Thursday, February 3, 2011


The newspapers in Swaziland today (3 February 2011) report that Barnabas Dlamini, the Prime Minister, has warned the Swazi media against looking for stories on Facebook.

What he and the newspapers don’t tell us is that yesterday Dlamini himself was the focus of a Facebook post about the support he voiced for Ndumiso Mamba, at the time (August 2010) when the cabinet minister was found in an adulterous relationship with one of the wives of King Mswati III.

The post on the Umgosi Eswatini: The Real Staff Facebook site said the idea that Dlamini wanted to send ‘a small delegation of ministers to offer sympathy and comfort to Ndumiso, was most despicable. Had it not been for one minster who objected to such nonsense the mission would have been executed. Surprisingly, no one suggested that they do that to the king, yet this is supposed to be a cabinet that would die for its boss.’

But this was not reported by the Swazi newspapers. Instead, they reported Dlamini saying it was important to keep information published on the Internet away from the Swazi people.

If such stories from these websites then make it to the newspapers and radios, then the public at large will start to think there is some truth in the story yet it was just malicious gossip,’ the Times of Swaziland, the only independent daily newspaper in the kingdom, reported him saying.

The Swazi Observer, the newspaper in effect owned and edited by King Mswati, reported, ‘Dlamini said government did not have any measures to control the internet but relied on the support of the media which assists by shying away from information published or sourced from the internet.’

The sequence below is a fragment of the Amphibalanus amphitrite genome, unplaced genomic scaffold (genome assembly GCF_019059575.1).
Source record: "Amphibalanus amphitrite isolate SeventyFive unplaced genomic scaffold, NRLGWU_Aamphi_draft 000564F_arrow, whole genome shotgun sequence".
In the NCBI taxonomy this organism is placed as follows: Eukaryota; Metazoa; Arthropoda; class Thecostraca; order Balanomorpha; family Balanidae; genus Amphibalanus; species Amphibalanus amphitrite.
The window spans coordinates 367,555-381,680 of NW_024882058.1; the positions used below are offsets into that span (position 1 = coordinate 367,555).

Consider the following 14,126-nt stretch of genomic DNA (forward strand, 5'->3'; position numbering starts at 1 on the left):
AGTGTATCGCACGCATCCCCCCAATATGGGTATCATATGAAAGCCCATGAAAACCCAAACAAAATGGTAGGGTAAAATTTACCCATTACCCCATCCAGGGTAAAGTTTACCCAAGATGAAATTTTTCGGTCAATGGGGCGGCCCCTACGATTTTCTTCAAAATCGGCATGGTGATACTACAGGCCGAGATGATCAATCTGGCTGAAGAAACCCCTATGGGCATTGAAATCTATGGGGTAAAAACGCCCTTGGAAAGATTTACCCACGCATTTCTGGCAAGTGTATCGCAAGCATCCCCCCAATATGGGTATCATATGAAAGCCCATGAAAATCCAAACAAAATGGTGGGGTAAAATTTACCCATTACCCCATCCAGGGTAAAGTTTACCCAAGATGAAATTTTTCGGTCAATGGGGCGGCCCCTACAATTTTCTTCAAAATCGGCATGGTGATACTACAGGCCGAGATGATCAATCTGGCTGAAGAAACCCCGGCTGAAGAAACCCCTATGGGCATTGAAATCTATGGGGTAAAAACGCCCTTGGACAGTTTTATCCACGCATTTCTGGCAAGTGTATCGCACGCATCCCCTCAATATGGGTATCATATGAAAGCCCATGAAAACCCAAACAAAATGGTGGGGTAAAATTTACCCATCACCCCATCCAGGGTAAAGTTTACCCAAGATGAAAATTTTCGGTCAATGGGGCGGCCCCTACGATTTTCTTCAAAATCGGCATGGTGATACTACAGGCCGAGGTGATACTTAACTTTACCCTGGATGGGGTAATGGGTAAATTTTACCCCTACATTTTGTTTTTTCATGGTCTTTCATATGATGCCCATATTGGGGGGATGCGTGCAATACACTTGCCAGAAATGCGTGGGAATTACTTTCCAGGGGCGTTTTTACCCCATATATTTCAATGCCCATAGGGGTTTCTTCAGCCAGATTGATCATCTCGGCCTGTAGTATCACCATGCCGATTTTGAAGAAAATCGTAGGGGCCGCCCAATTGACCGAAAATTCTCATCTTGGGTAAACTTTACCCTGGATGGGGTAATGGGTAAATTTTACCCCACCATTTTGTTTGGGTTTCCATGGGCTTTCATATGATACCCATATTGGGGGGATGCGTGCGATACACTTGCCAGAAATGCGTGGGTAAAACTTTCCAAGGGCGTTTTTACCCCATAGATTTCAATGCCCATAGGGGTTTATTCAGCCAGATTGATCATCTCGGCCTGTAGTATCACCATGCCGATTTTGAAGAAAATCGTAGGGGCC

The PM incorrectly said that the stories on the Internet couldn’t be believed because the writers used a false identity. All the posts I write are clearly identified by my real name.

The Times reported, ‘The PM was responding to questions posed by this publication over what government was doing to monitor the use of the internet, particularly regarding the image of the country as well as a recent story on Facebook which said a married female minister had been caught kissing another man in a vehicle by her husband.’

The newspaper was referring to Nelisiwe Shongwe, Swaziland’s Minister for Information, Communication and Technology. For no obvious reason (to me at least), the media in Swaziland continue to keep the name of the minister secret from its readers.

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